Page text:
Sunday, July 06, 2008

Fundamental differences between early Christianity and modern Christianity

As I've been trying to write an introduction for a nearly completed book on early Christianity, I've been trying to figure out the best way to break to people the news that there are fundamental differences between early Christianity and modern Christianity. These differences are surprising, even shocking, but are not easily recognized by many Christians today.

Of course, whatever people think about the idea that such differences exist, it won't change what the early Christians believed. So if they happened to believe a set of doctrines that were indeed different, then not even the strongest of opinions or the loudest of objections will change that fact. Now nearing the completion of a book outlining early Christianity, I think there is so much evidence that their doctrines were substantially different that it is very difficult to see how this could not be the case. The problem is that the news that early Christian doctrines were very different is an uncomfortable one for many Christians today.

I can't think of any way I can make this news more comfortable for Christians. This is especially true for older Christians, who have invested decades of their lives and identities in doctrines that the early Christians simply didn't believe. The idea that the doctrines they had built so many years of their lives on arose not with Jesus but many centuries after him would surely be a hard pill to swallow.

One thing that may make the news more tolerable is that it fits better with current trends that emphasize social action and responsibility. I was thinking about this last Sunday, when the sermon so passionately related Jesus' concern for the poor and underprivileged. It was followed by some songs about theology that struck me as completely disconnected from such a message. At least the early Christian doctrines were, in this sense, quite modern.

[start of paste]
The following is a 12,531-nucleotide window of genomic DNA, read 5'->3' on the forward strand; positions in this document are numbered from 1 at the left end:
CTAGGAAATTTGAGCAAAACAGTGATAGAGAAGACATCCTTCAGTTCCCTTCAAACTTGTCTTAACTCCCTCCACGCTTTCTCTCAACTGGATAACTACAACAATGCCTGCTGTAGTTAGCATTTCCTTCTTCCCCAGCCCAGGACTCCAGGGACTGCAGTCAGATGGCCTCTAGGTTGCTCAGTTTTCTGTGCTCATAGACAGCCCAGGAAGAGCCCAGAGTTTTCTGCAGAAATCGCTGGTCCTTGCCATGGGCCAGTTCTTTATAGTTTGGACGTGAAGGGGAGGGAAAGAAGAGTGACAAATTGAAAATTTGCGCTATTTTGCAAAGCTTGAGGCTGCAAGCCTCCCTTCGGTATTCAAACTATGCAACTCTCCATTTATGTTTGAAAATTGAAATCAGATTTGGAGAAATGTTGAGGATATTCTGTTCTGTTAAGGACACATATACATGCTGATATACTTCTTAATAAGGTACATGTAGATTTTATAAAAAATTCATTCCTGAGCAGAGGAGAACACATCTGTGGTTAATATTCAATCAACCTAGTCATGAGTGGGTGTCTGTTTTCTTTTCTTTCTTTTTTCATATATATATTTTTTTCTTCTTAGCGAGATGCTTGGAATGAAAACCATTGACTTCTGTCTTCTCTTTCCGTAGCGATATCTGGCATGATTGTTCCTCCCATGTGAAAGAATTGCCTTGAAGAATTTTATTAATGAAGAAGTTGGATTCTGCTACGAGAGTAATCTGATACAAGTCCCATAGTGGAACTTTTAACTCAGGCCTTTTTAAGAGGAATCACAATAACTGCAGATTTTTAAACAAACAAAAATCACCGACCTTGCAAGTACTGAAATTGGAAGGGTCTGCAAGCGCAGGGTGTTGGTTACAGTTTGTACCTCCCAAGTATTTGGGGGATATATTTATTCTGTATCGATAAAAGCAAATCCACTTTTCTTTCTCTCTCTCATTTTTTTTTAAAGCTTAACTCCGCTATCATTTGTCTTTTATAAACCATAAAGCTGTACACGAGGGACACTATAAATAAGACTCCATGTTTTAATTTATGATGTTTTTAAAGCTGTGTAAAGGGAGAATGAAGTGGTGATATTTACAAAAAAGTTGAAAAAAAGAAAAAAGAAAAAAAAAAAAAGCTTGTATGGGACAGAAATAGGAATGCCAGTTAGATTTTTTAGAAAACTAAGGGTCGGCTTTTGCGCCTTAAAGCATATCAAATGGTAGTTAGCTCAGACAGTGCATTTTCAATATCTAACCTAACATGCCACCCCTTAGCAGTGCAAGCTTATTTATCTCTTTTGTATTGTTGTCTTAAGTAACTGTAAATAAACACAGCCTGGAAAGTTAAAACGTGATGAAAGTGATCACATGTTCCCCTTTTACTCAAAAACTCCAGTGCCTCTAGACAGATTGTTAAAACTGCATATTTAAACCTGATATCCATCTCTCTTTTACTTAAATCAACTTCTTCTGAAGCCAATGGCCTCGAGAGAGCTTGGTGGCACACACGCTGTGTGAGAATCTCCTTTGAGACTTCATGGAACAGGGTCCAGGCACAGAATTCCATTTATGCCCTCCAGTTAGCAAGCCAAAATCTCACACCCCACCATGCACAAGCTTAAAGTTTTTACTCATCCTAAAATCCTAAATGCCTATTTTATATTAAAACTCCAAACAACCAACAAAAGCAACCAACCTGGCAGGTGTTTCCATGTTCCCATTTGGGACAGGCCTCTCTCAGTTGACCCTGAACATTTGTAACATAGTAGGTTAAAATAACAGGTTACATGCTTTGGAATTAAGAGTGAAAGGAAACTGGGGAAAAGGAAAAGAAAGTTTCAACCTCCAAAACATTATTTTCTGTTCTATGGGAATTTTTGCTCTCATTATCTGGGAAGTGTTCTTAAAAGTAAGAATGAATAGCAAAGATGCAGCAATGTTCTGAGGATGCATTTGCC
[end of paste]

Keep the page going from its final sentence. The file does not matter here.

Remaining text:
Perhaps I don't need to worry about making the news less uncomfortable for modern Christians. It's hardly a new thing to be saying. Countless people who have pointed it out in the past have been largely ignored by the general Christian population. This news won't make people uncomfortable if they ignore it. Even if they take heed, it is not my job in life to make other people feel comfortable.

Yet in the case of the book I'm co-authoring, it is important, since I hope that some people will take the time to read it. How they react to such news might affect how they read the book, and how they feel about their own faith once they have. So does anyone have any ideas on how I could best let people know that there are major differences between early and modern Christianity?

2 comments:

Fraser Dron said...

If that's a major thesis of your book, I don't see how you could get away from stating it plainly on the back cover. You can't very well spring it on people in the last chapter! I think the best course of action is just to be clear that the book is controversial, and accept that some people won't read it because of that fact.

Katherine said...

It could perhaps be helpful to approach it from the angle of 'have you ever had the feeling that there was something strange about the Christianity you were taught, and had the uneasy feeling that some things didn't quite add up?' It's my impression that a substantial number of people quietly wonder if they're the only one who's noticed that there's a few holes. They assume that the people who teach them what it *really* means must know better than they do, and they're being too simplistic or not having enough faith or something. Kind of an Emperor's New Clothes situation. That's what it was like for me anyway. Might be a good way to personalise it.